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Jun 21 2014 | Written by: Fran
For two decades, Africa and wildlife enthusiasts across the world battled to save the Serengeti and the Great Migration from the planned Serengeti highway. Every year with the rain season in East Africa, the Great Migration takes place. Wildebeest and zebra in numbers well over a million animals migrate across the Serengeti towards the Masai Mara in what is described as one of the last genuinely impressive natural phenomena. The magnitude of this yearly migration tells the story of true Africa – and the animals that still roam freely in undisturbed plains. But the Tanzanian government planned to develop a highway, the Serengeti highway as it became known, through the Serengeti National Park linking to Rwanda, Burundi and the Congo. Described as a 53 km (33 miles) super highway, the highway planned to bisect the Serengeti right in the migration pathway. Following international outcry, the Tanzanian Government eventually placed their plans for a highway on hold. This was further strengthened by a court case initiated by the African Network for Animal Welfare (ANAW) against the Tanzanian Government. The court case ruling expected to direct the way-forward. Now, the court has decided.
After an extensive review, the East African Court of Justice finally ruled: constructing a bitumen road across the Serengeti is considered unlawful. The wildlife migration will continue; human transport on a super highway will not. With international ecological protection including a UNESCO World Heritage Site listing, there is no doubt that the East African Court of Justice’s verdict is right in line with international thinking and international recognition of the Serengeti’s ecological and environmental importance. Home to an abundance of African wildlife, the Serengeti wilderness is a critical ecological and environmental safehouse for the entire Africa – something which the East African Court of Justice confirmed by acknowledging that the Serengeti needs best possible protection.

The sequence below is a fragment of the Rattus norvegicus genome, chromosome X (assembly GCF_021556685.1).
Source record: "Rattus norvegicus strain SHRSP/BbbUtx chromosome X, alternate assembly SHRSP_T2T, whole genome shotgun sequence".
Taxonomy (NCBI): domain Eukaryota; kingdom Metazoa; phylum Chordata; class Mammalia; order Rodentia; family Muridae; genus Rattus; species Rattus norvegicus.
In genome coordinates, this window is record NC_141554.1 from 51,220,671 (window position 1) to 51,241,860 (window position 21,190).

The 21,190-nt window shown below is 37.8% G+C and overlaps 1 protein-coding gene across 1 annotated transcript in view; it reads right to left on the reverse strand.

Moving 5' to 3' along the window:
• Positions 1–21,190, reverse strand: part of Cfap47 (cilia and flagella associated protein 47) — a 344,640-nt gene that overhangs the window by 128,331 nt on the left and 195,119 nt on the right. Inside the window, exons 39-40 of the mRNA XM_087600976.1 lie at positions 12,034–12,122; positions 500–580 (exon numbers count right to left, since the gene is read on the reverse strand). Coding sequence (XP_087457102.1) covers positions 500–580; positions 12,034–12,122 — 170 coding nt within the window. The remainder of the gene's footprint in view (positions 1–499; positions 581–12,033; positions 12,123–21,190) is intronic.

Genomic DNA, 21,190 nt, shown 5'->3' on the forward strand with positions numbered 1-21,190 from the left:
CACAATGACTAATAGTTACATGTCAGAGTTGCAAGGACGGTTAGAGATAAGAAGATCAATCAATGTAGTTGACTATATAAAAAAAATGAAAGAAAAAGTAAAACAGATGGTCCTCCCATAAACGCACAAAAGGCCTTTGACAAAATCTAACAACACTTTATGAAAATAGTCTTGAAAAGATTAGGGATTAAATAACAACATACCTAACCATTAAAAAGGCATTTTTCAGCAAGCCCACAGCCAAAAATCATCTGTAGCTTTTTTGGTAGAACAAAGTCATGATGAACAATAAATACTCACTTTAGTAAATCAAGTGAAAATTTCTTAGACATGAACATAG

For the past four years, ANAW has advocated in every possible way to protect the Serengeti from this development. They fought for a permanent court injunction to ensure the existence of the Serengeti ecosystem for generations to come. But in all of this, ANAW still acknowledges Tanzania’s need for national development – as development in Africa is considered central for the eradication of poverty, low life expectancy, health threats and other social concerns. Yet, ANAW reasoned that it is the Serengeti and the protection of this environment, and not the Serengeti highway, that will bring forth future benefit.
Although the court’s verdict is a huge step forward for the conserving of the Serengeti, some organizations remain watchful. The court’s verdict explicitly rules against a bitumen, or asphalt, road – this means that other options could potentially be taken forward – such as a gravel road. And in an African context, a gravel road is still considered an option. The majority of affected parties and organizations involved feel that there should only be one option considered, and that is the option of a Southern route alternative. This Southern route will completely bypass the Serengeti National Park, and is therefore supported by two key parties including the Tanzania National Park and the World Bank. It is expected that this Southern alternative will not impact the Great Migration at all, hence why it is considered such a feasible alternative, protecting wildlife but still allowing the option of economic and infrastructure development.
The joyous news that the East African Court of Justice has declared the construction of a bitumen road through the Serengeti as illegal has brought hope and confidence for those who have dutifully defended the Serengeti. The ruling has fixed further confidence in East Africa’s legal system and its power to protect its natural resources. Now, if there has to be a highway, the next step is to secure the adoption of a Southern bypass, leaving the Serengeti and its wildlife to roam freely well into the future.
Photo credits: some rights reserved by Wajahat Mahmood via flickr [Creative Commons]
Has been on: 11 safaris
Seeing beyond the average tourist routes and experiencing local life is my type of travel! Living in South Africa I'm an environmentalist at heart, and I continue to marvel at the beauty of the African continent.
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